An Introduction to Planning with Limited Liability Companies – Part 4 of a 4 Part Series

This is Part 4 of our four-part series of blog posts where we are sharing the basics of using Limited Liability Companies (LLCs) as part of your asset protection plan.  In Part 1 of this series we introduced LLCs.  If you missed Part 1 of the series, you can check it out here: Part 1 – Introduction to LLCs.  Last week in Part 2 of the series we shared how an LLC is taxed.  If you missed Part 2 of the series, here is the link: Part 2 – How is an LLC Taxed?  Last week in Part 3 of the series we discussed how to use LLCs to own your investment real estate.  If you missed Part 3, here is the link: Part 3 – Using LLCs to Own Investment Real Estate.

In today’s post we cover the downside to using Florida LLCs and a brief discussion of why it can be beneficial to use LLCs formed in other states as a part of your asset protection plan.

Downside to Using Florida LLCs

In Shaun Olmstead, et. al., v. The Federal Trade Commission, (June 24, 2010), the Florida Supreme Court case held that Florida law permits a court to order a judgment debtor to surrender all right, title, and interest in the debtor’s single-member limited liability company to satisfy an outstanding judgment. Although it specifically addressed a single-member LLC, the opinion appears to apply to multi-member Florida LLCS as well.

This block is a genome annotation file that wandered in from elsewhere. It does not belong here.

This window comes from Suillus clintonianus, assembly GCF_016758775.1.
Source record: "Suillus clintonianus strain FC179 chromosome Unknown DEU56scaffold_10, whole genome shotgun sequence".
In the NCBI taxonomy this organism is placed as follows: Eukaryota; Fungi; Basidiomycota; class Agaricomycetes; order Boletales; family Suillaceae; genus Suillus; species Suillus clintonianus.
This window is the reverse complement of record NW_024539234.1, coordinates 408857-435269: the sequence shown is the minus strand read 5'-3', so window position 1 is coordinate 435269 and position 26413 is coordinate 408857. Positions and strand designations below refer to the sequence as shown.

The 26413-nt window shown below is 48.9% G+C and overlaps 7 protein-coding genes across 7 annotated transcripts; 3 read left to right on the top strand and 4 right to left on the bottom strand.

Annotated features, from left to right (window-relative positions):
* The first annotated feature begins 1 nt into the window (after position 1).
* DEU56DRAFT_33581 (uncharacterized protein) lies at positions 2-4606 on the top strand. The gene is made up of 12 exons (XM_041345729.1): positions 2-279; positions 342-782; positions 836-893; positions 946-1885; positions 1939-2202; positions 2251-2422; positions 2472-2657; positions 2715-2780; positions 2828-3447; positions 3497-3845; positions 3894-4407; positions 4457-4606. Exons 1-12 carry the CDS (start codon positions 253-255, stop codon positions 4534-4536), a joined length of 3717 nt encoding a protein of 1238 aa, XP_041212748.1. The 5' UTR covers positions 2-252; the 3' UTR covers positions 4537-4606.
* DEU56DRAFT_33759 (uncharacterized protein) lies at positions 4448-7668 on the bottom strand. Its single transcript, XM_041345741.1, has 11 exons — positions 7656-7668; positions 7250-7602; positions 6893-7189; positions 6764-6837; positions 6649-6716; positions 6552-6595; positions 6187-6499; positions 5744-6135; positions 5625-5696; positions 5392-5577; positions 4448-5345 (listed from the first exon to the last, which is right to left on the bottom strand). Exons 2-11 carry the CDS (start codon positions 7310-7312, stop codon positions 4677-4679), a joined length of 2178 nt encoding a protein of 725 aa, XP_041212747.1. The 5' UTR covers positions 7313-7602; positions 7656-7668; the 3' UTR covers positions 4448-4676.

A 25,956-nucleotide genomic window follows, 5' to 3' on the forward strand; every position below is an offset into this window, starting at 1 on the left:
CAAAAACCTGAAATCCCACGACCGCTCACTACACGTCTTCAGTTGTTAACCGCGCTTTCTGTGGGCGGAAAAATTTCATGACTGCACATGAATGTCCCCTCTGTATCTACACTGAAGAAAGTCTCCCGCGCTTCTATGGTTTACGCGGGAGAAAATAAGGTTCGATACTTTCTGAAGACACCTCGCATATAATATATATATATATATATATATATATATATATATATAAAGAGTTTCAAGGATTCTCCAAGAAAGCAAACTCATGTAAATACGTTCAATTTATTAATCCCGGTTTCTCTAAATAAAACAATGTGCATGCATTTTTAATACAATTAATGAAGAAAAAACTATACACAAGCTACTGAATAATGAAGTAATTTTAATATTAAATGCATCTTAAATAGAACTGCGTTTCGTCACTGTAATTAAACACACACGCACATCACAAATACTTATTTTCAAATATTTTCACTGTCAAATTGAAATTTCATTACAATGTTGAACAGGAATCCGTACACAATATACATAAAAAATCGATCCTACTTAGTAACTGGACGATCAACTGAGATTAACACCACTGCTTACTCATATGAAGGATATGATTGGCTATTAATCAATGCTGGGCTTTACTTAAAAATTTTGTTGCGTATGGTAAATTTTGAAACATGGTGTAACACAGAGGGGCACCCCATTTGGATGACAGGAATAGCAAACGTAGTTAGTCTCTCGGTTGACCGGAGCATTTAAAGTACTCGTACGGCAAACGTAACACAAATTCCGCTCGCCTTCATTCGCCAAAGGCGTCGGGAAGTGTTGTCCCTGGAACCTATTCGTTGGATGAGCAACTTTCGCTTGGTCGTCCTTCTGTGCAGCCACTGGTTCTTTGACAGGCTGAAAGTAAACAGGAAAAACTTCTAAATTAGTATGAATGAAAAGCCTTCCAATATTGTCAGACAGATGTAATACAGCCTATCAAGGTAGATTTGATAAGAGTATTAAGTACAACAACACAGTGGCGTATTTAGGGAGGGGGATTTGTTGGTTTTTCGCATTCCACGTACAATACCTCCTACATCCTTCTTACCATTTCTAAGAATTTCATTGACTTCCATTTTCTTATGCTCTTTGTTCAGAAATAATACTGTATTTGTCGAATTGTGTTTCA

The Florida Legislature responded with HB 253. Effective July 1, 2011, new legislation was passed that rewrote the Florida LLC charging order statute to provide that the charging order shall be the “sole and exclusive” remedy available for judgment creditors of a debtor-member of a Florida multi-member LLC – but not for Florida single-member LLCs.

Unlike Florida, a handful of states still provide charging order protection to single-member LLCs. This includes Nevada, South Dakota, Wyoming and Delaware.

In addition to the elimination of charging order protection for single-member LLCs, the legislation specifically states that creditors can use the equitable principles of alter ego, equitable lien, or constructive trust against an LLC or a member of an LLC. These equitable remedies are frequently used by creditors to access the assets of an LLC or the personal assets of its members. Certain states, including Nevada, South Dakota, Wyoming and Delaware prohibit the use of such equitable remedies against an LLC or an LLC member.

When determining which state in which to form your LLC, it is vital to meet with an experienced attorney who has designed asset protection plans that include LLCs formed in states such as Nevada, South Dakota, Wyoming and Delaware and are well versed in the LLC laws of those states.  Our attorneys have that experience and can help you determine the best way to use LLCs in your asset protection plan.

If you are interested in using LLCs as part of your asset protection plan, give our office a call at (407) 273-1045 and we can help you design an asset protection plan that meets your personal needs and goals.